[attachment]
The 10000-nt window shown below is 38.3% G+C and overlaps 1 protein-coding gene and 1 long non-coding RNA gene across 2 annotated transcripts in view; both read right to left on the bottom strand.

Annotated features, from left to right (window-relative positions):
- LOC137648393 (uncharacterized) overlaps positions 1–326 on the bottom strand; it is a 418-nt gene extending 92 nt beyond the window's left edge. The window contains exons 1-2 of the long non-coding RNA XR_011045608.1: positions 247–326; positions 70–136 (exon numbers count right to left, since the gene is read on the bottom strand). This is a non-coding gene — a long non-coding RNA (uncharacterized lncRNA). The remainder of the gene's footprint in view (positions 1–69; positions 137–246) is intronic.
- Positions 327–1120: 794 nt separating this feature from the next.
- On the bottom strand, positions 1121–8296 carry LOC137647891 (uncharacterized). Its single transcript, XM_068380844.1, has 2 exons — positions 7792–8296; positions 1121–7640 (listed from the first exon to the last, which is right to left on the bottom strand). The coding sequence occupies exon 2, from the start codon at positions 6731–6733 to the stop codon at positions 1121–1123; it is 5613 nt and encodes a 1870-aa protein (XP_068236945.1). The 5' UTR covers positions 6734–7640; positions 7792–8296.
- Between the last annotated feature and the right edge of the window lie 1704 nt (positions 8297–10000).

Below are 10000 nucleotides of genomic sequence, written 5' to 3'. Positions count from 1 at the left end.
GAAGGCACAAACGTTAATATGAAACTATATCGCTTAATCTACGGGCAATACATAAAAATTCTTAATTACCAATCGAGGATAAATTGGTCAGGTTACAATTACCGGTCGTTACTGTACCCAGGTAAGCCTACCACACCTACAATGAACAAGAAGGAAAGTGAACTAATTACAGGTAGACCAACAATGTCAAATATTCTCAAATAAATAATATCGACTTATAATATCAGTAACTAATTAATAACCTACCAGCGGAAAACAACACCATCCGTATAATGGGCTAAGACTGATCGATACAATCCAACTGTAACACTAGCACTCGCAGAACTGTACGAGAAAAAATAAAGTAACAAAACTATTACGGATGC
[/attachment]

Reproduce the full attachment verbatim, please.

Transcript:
The 10000-nt window shown below is 38.3% G+C and overlaps 1 protein-coding gene and 1 long non-coding RNA gene across 2 annotated transcripts in view; both read right to left on the bottom strand.

Annotated features, from left to right (window-relative positions):
- LOC137648393 (uncharacterized) overlaps positions 1–326 on the bottom strand; it is a 418-nt gene extending 92 nt beyond the window's left edge. The window contains exons 1-2 of the long non-coding RNA XR_011045608.1: positions 247–326; positions 70–136 (exon numbers count right to left, since the gene is read on the bottom strand). This is a non-coding gene — a long non-coding RNA (uncharacterized lncRNA). The remainder of the gene's footprint in view (positions 1–69; positions 137–246) is intronic.
- Positions 327–1120: 794 nt separating this feature from the next.
- On the bottom strand, positions 1121–8296 carry LOC137647891 (uncharacterized). Its single transcript, XM_068380844.1, has 2 exons — positions 7792–8296; positions 1121–7640 (listed from the first exon to the last, which is right to left on the bottom strand). The coding sequence occupies exon 2, from the start codon at positions 6731–6733 to the stop codon at positions 1121–1123; it is 5613 nt and encodes a 1870-aa protein (XP_068236945.1). The 5' UTR covers positions 6734–7640; positions 7792–8296.
- Between the last annotated feature and the right edge of the window lie 1704 nt (positions 8297–10000).

Below are 10000 nucleotides of genomic sequence, written 5' to 3'. Positions count from 1 at the left end.
GAAGGCACAAACGTTAATATGAAACTATATCGCTTAATCTACGGGCAATACATAAAAATTCTTAATTACCAATCGAGGATAAATTGGTCAGGTTACAATTACCGGTCGTTACTGTACCCAGGTAAGCCTACCACACCTACAATGAACAAGAAGGAAAGTGAACTAATTACAGGTAGACCAACAATGTCAAATATTCTCAAATAAATAATATCGACTTATAATATCAGTAACTAATTAATAACCTACCAGCGGAAAACAACACCATCCGTATAATGGGCTAAGACTGATCGATACAATCCAACTGTAACACTAGCACTCGCAGAACTGTACGAGAAAAAATAAAGTAACAAAACTATTACGGATGC